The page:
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Microsoft Releases Vista Search Documentation

Microsoft  on Wednesday released documentation that details changes it has made to Windows Vista in the upcoming Service Pack 1 (SP1) in order to accommodate third-party desktop search engines.

The Vista SP1 beta, which will bow in the next few weeks, contains the promised changes. But part of what is needed is documentation on how the changes actually work. The company posted three documents on its site to enable third parties to tie into Vista's desktop search capabilities.

Microsoft agreed to make changes to Vista SP1 in June after search giant Google  complained to federal regulators that it was being frozen out of Vista's desktop search capabilities.

The company disclosed the impending beta test of SP1 in late August. Although Microsoft did not announce at that time when the beta will begin other than saying "in a few weeks," many industry observers expect it will bow in the next week or two.

"Following through on the commitments we made in court, this week we are releasing three documents to help our partners modify their desktop search applications to work with the search changes in Windows Vista SP1," a Microsoft spokesperson said in a statement e-mailed to InternetNews.com.

According to the agreement with the government, Microsoft committed to four things.

First, consumers will be able to select a default desktop search program similar to the way they currently select defaults for third-party Web browsers and media players in Windows Vista, according to a company statement issued at the time.

Additionally, the default desktop search program will be launched whenever Windows launches a new top-level window to provide search results. Further, Microsoft will provide links to the default desktop search program on both the Start menu and in Windows Explorer windows.

Finally, Microsoft will provide desktop search competitors with technical information to enable them to optimize performance of their products running on Vista.

At the time, the U.S. Department of Justice agreed that Microsoft's proposed steps would remedy the situation. However, the judge overseeing the company's consent decree last week agreed to allow Google to file a "friend of the court" brief regarding the changes and why it feels they are still inadequate.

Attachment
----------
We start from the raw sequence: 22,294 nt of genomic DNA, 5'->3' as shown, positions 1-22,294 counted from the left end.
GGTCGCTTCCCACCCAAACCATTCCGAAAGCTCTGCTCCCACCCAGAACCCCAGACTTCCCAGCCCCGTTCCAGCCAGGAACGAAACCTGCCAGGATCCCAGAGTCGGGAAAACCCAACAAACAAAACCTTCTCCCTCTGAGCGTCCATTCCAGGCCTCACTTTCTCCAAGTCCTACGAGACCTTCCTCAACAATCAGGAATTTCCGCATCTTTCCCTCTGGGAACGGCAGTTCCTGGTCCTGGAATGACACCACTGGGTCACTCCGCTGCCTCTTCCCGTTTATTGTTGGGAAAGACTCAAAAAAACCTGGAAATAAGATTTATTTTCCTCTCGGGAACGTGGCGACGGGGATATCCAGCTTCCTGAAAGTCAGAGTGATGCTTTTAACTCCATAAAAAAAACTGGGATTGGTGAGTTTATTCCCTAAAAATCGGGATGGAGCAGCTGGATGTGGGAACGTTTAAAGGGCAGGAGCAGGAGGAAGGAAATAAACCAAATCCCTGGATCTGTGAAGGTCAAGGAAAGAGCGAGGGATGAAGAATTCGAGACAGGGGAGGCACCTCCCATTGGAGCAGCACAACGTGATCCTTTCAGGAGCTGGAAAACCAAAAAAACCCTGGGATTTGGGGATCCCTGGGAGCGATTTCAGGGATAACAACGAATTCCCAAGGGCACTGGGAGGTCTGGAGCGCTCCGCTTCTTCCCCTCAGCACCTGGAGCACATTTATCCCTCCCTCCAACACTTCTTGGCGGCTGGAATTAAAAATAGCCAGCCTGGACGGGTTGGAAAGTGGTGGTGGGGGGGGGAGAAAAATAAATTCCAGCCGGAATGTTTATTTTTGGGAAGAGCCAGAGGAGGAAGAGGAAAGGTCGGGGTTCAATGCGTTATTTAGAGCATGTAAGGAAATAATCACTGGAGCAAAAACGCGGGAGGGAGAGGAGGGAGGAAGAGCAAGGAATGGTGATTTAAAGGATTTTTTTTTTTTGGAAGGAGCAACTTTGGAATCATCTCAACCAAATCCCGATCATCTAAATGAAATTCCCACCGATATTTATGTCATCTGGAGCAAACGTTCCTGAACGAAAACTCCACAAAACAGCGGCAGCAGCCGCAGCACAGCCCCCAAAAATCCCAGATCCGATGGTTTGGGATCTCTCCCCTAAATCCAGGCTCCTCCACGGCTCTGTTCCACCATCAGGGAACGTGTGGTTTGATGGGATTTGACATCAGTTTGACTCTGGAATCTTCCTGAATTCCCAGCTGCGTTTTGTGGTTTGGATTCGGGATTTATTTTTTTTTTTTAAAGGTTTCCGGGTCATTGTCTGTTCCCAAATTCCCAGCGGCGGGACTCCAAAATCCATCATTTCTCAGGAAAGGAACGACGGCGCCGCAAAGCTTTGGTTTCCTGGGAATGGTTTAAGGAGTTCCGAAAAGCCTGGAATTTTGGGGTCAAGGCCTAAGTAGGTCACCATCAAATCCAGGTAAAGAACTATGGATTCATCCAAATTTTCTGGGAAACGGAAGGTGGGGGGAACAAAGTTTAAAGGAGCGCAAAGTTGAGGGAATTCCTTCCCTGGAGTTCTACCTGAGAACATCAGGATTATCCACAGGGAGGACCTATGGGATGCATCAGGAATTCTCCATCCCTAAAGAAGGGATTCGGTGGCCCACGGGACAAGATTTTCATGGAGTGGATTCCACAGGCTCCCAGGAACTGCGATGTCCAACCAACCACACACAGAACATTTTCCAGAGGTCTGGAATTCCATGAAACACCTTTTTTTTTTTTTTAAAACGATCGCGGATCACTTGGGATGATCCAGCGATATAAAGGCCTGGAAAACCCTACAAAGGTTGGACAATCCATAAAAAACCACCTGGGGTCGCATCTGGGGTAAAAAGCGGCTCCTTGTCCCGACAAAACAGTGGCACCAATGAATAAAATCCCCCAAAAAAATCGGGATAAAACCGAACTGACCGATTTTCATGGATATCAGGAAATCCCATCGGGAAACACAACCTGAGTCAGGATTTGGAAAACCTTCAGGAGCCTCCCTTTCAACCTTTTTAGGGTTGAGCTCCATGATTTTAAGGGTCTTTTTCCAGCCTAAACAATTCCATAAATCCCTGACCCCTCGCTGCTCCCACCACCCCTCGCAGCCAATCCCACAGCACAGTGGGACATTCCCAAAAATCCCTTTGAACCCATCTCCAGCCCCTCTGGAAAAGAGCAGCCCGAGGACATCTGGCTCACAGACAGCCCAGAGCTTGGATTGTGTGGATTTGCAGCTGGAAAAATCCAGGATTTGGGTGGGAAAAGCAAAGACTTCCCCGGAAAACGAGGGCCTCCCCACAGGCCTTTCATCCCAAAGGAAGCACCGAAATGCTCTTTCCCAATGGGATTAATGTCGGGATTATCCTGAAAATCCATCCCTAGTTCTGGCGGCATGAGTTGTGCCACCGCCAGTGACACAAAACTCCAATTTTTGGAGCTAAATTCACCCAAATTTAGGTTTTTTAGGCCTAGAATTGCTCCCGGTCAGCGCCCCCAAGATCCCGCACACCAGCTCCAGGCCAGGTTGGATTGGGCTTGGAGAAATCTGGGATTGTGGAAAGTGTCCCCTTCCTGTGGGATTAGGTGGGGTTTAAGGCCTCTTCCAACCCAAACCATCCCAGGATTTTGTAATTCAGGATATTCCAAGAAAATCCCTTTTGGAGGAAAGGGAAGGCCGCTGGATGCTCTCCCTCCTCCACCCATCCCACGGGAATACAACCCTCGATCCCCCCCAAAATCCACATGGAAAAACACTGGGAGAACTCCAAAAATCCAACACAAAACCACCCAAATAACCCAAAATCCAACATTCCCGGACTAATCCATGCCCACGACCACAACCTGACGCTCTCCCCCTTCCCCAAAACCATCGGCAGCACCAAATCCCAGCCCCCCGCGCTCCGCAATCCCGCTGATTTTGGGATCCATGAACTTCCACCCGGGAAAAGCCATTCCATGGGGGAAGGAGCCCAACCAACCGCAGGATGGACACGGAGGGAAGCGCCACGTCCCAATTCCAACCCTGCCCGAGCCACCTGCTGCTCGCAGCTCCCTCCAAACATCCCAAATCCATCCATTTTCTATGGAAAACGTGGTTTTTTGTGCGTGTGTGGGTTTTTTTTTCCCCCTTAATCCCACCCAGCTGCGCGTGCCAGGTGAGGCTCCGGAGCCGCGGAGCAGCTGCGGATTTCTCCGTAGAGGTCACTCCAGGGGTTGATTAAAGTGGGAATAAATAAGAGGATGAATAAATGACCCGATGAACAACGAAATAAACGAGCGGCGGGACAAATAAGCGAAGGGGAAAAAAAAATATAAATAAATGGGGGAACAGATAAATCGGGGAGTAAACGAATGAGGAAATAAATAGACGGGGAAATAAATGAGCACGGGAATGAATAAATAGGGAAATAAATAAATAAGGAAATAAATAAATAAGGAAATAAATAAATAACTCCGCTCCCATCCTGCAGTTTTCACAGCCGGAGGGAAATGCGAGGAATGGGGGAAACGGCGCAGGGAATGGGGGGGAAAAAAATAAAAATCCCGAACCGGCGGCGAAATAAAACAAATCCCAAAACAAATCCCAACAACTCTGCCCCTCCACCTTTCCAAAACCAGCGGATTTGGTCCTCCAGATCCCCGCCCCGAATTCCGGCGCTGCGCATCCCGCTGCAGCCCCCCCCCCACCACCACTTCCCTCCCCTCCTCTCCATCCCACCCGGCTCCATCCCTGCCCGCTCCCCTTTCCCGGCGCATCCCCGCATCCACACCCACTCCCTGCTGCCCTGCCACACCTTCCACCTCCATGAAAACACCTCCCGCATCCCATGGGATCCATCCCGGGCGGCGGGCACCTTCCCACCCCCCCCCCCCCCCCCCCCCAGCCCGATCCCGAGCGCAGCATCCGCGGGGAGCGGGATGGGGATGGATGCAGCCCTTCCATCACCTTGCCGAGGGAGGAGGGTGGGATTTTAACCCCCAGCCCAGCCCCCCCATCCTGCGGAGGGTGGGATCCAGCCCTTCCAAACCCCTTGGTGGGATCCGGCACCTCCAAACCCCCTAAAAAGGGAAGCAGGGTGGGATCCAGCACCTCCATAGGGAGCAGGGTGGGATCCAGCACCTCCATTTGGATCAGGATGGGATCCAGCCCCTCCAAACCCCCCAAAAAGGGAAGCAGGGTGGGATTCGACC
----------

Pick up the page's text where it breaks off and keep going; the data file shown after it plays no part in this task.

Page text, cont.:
The documentation itself consists of a Microsoft knowledge base article describing the changes that have been made in SP1, as well as a Microsoft Developer Network (MSDN) document on how to use the search protocol. A third document explains how developers can optimize their code so that it will run without performance problems on Vista.

"In addition to these documents, we [have] provided the Technical Committee (appointed under the terms of the consent decree) with an interim build of Windows Vista SP1 for testing and validation," the Microsoft spokesperson's statement continued.

The upshot is that Microsoft wants to stay on the good side of the law, according to one analyst.

"This is something they had to do … otherwise I don't think they would have done it," Matt Rosoff, lead analyst at researcher Directions on Microsoft, told InternetNews.com. "Microsoft would rather be safe than sorry [because] they don't want to have any further problems with the [US] government."

Indeed, further problems continue to crop up in the case. Just yesterday, a group of states that had participated in the original antitrust settlement with Microsoft and the DoJ known as "the California Group" asked U.S. Federal Judge Colleen Kollar-Kotelly to extend oversight of the company's consent decree for another five years. Most of that oversight is set to expire in mid-November.

Meanwhile, a ruling in Microsoft's appeal of its European Commission antitrust case looms next Monday.